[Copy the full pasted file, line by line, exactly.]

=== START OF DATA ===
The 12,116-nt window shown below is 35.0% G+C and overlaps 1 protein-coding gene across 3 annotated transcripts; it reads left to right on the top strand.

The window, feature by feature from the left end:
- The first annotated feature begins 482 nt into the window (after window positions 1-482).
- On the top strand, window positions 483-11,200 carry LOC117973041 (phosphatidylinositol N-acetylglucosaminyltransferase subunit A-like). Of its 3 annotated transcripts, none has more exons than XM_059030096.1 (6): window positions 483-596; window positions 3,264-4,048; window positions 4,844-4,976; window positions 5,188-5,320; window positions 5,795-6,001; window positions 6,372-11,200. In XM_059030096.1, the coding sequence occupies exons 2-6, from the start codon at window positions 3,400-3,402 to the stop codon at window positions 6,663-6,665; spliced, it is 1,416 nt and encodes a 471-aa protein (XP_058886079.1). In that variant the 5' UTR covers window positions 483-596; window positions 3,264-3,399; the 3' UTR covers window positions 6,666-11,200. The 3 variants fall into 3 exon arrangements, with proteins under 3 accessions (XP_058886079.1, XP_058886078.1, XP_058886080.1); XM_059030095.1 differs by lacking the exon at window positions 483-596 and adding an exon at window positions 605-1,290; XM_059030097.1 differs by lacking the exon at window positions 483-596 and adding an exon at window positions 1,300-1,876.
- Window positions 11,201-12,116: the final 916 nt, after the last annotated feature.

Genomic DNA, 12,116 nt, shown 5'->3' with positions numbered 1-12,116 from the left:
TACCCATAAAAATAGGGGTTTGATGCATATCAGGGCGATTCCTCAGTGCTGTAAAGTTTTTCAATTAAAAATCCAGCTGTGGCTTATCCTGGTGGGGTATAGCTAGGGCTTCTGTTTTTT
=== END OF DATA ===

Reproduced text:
The 12,116-nt window shown below is 35.0% G+C and overlaps 1 protein-coding gene across 3 annotated transcripts; it reads left to right on the top strand.

The window, feature by feature from the left end:
- The first annotated feature begins 482 nt into the window (after window positions 1-482).
- On the top strand, window positions 483-11,200 carry LOC117973041 (phosphatidylinositol N-acetylglucosaminyltransferase subunit A-like). Of its 3 annotated transcripts, none has more exons than XM_059030096.1 (6): window positions 483-596; window positions 3,264-4,048; window positions 4,844-4,976; window positions 5,188-5,320; window positions 5,795-6,001; window positions 6,372-11,200. In XM_059030096.1, the coding sequence occupies exons 2-6, from the start codon at window positions 3,400-3,402 to the stop codon at window positions 6,663-6,665; spliced, it is 1,416 nt and encodes a 471-aa protein (XP_058886079.1). In that variant the 5' UTR covers window positions 483-596; window positions 3,264-3,399; the 3' UTR covers window positions 6,666-11,200. The 3 variants fall into 3 exon arrangements, with proteins under 3 accessions (XP_058886079.1, XP_058886078.1, XP_058886080.1); XM_059030095.1 differs by lacking the exon at window positions 483-596 and adding an exon at window positions 605-1,290; XM_059030097.1 differs by lacking the exon at window positions 483-596 and adding an exon at window positions 1,300-1,876.
- Window positions 11,201-12,116: the final 916 nt, after the last annotated feature.

Genomic DNA, 12,116 nt, shown 5'->3' with positions numbered 1-12,116 from the left:
TACCCATAAAAATAGGGGTTTGATGCATATCAGGGCGATTCCTCAGTGCTGTAAAGTTTTTCAATTAAAAATCCAGCTGTGGCTTATCCTGGTGGGGTATAGCTAGGGCTTCTGTTTTTT